Hello! My name is Adrian, and I am a Computer Scientist who likes traveling, mountain hiking, and the wilderness in general. I am currently living in Switzerland, and I have previously lived and worked in California, New York, and the UK (repeatedly in each).
Like many people in my field, I have been interested in Computer Science ever since I was in elementary school, and after graduating from my Bachelor's I decided to pursue a Master's, and later a PhD degree at the University of Cambridge, UK, where I was working on Citation Recommendation and reading about Natural Language Processing and Machine Learning.
Ideologically, I question the extent to which Natural Language Processing should be linguistically-motivated, and I am a firm adherent to data-driven approaches. However, my understanding grows and evolves with every book, paper, and experiment, and I'm always happy to be challenged on my beliefs.
In January 2016, I joined Google Switzerland to work on the Machine Learning side of automatically preventing abuse via Google accounts. In my spare time, I write and manage a team of columnists for a Computer Science magazine in New York City, I read, and I travel as much as possible.
Between June 15th and June 26th 2015, I designed, organized, and taught a summer school on the topic of Machine Learning for Natural Language Processing (ML4NLP) at the "Politehnica" University of Bucharest. The workshop comprised two tages: (A) a taught component which took place between June 15th and June 19th with two hours of taught lectures daily, followed by a one-hour hands-on practical session in which the participants solved a small problem in order to apply the notions learned, and (B) a weeklong hackathon which took place between June 23rd and June 26th, and during which a selected team of participants worked under my supervision to create a prototype of a post-OCR text regeneration tool.
In total, 13 applicants were selected to participate, with background ranging from High School level to University Lecturer. The feedback was overwhelmingly positive, with an overall average score of 4.6 out of 5 across the feedback forms.
The main page for the summer school (which includes links to all the presentation slides from the first week), can be publicly accessed here.
My MPhil Research Project was focused on using unsupervised and weakly-supervised Machine Learning to Natural Language Processing, under the supervision of Dr. Diarmuid Ó Séaghdha and Prof. Stephen Clark.
In my thesis, titled "Multilingual Generative Models for Selectional Preference Learning" (click thumbnail to download PDF), I investigated the use of Latent Dirichlet Allocation (LDA) for inducing plausibility estimates specific to the selectional preferences of Verb-Subject and Verb-DirectObject pairs in English (and verified state-of-the-art performance on three other European languages), and I tested the feasibility of Vector Space Alignment to transfer the estimates from resource-rich European languages like English (for which dependency parsers can be trained), to languages which do not benefit from a large body of research: German, Spanish, and Romanian.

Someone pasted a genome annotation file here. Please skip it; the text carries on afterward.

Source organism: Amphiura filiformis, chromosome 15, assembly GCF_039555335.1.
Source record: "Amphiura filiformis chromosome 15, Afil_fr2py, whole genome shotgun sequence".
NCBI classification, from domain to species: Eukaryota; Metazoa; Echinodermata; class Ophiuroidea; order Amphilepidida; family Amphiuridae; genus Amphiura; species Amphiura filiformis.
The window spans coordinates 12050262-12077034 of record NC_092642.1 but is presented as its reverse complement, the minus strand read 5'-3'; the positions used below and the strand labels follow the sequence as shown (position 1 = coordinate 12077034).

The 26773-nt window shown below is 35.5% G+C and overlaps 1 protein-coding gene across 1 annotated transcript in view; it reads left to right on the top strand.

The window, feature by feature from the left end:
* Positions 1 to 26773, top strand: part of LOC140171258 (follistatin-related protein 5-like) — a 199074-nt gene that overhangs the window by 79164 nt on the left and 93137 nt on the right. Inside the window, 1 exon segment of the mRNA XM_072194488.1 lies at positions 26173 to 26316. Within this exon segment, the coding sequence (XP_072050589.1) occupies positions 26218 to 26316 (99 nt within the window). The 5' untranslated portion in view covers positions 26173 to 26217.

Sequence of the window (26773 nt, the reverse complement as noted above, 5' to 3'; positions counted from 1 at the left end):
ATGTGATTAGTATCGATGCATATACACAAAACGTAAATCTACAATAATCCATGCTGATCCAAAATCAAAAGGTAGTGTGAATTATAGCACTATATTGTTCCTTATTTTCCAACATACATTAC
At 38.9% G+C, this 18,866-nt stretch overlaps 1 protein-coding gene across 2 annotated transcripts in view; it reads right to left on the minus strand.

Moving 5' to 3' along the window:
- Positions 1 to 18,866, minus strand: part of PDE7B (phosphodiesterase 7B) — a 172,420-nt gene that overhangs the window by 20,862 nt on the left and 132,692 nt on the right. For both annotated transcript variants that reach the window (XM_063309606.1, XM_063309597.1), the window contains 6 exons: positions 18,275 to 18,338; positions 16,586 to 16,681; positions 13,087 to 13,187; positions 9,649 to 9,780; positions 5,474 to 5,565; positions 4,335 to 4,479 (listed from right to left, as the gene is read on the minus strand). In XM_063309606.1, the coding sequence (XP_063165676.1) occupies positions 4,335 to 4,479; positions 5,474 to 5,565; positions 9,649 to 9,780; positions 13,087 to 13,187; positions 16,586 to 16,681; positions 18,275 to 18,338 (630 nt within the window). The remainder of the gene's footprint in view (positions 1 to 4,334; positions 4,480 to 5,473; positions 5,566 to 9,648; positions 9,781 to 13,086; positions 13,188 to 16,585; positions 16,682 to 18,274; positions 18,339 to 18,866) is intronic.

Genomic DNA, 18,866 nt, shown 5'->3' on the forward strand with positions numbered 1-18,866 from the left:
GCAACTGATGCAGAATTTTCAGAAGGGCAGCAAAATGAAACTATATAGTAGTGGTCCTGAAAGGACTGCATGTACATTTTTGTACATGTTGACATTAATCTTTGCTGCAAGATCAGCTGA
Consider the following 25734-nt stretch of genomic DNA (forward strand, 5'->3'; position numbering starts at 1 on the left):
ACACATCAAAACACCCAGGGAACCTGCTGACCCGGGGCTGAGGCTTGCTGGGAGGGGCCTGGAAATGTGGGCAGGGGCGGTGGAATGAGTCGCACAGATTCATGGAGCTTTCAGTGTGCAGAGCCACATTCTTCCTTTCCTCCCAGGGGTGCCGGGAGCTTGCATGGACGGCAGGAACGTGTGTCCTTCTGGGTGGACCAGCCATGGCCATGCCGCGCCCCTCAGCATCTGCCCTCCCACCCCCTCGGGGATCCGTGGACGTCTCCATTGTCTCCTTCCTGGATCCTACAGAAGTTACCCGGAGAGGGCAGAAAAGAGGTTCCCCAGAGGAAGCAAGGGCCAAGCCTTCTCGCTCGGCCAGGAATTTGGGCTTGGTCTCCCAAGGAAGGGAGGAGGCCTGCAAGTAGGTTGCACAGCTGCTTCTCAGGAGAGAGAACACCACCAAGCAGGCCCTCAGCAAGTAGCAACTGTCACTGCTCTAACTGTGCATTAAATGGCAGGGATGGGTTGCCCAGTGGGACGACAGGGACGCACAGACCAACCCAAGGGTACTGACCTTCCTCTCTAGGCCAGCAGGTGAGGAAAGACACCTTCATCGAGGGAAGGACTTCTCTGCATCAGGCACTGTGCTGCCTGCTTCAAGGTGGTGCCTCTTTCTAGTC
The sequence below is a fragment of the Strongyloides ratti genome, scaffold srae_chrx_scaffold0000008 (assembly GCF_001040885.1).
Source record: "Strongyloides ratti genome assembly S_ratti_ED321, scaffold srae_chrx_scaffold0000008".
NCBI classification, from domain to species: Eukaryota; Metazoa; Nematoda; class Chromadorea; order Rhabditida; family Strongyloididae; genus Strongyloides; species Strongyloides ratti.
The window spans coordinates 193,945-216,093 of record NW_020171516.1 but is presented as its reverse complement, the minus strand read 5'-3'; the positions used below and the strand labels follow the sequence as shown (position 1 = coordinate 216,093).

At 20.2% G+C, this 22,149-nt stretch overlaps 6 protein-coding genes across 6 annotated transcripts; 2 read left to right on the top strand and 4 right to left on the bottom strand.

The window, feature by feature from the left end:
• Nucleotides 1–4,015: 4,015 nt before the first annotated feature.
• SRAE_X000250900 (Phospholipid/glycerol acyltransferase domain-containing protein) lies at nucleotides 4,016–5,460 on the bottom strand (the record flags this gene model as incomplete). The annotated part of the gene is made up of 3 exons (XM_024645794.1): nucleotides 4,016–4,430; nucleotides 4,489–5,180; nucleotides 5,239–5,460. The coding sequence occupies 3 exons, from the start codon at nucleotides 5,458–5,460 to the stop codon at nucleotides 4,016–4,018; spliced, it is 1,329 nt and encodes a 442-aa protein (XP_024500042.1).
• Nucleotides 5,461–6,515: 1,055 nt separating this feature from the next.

As part of my research, I produced clean, dependency-parsed corpora from the non-listy German, Spanish, and Romanian Wikipedia articles in CONLL format, which I am releasing below. Please read the "README.txt" file in each archive for details about how the text was extracted and processed, as well as for information regarding licensing.
For evaluation purposes, I also created the first test dataset for selectional preference estimation in the Romanian language, by eliciting responses online from native raters. You can access the datasets in either PNG or CSV format.
The methodology of compiling the dataset is detailed in the main body of the dissertation. If you wish to publish results based on this dataset, please contact me by email first.
The code developed as part of the project is hosted publicly on my BitBucket account.
|The main project code, mostly written in Java to handle probability tables.||(repository)|
|The code I wrote to strip away Textile markup and retrieve the plain text from the extracted Wikipedia articles.||(repository)|
In 2013, I carried out a study (click thumbnail to download PDF) on the problem of email spam classification in order to verify the empirical claim that the performance of word-based classifiers as a function of the leading K tokens of an email saturates quickly with increasing values of K. In doing so, I built on the work of (Çıltık and Güngör, 2008), and tested Multinomial Naive Bayes (MNB), Support Vector Machine (SVM), Bayesian Logistic Regression (BLR), and Interpolated Language Models (ILM) approaches on the GenSpam corpus.
The study concluded that the MNB, SVM, and BLR methods are robust to decreasing text message length down to approximately 100 tokens, while ILM is robust down to approximately 20 tokens.
Upon graduation, I wrote my Bachelor Thesis on the topic of automated plagiarism detection in specialized corpora (academic papers in the field of Computer Science), under the supervision of Dr. Traian Rebedea and Prof. Răzvan Rughiniș.
In my thesis, titled "The AuthentiCop System for Plagiarism Detection in Specialized Corpora: Algorithms and Data Processing" (click thumbnail to download PDF), I described building an automated pipeline which can perform plagiarism detection based on the Encoplot algorithm (Grozea and Popescu, 2011). Together with Filip Buruiană, we wrote a paper on the topic of the thesis which got the best paper award at the Student Scientific Paper Session of the "Politehnica" Unversity of Bucharest, 2012.
During my undergraduate years, I also acted as a Teaching Assistant for a number of courses at the Politehnica University of Bucharest: Operating Systems Usage, Computer Programming, Data Structures, and Algorithm Design. As a teaching assistant, I taught during laboratory classes, wrote laboratory exercises, came up with homework assignment and final exam questions, wrote tutorials, and managed course repositories. I am publicly releasing some of the work below.
|The source code for the official C++ solutions to the 12 coding laboratories is hosted publicly on my BitBucket account.||(repository)|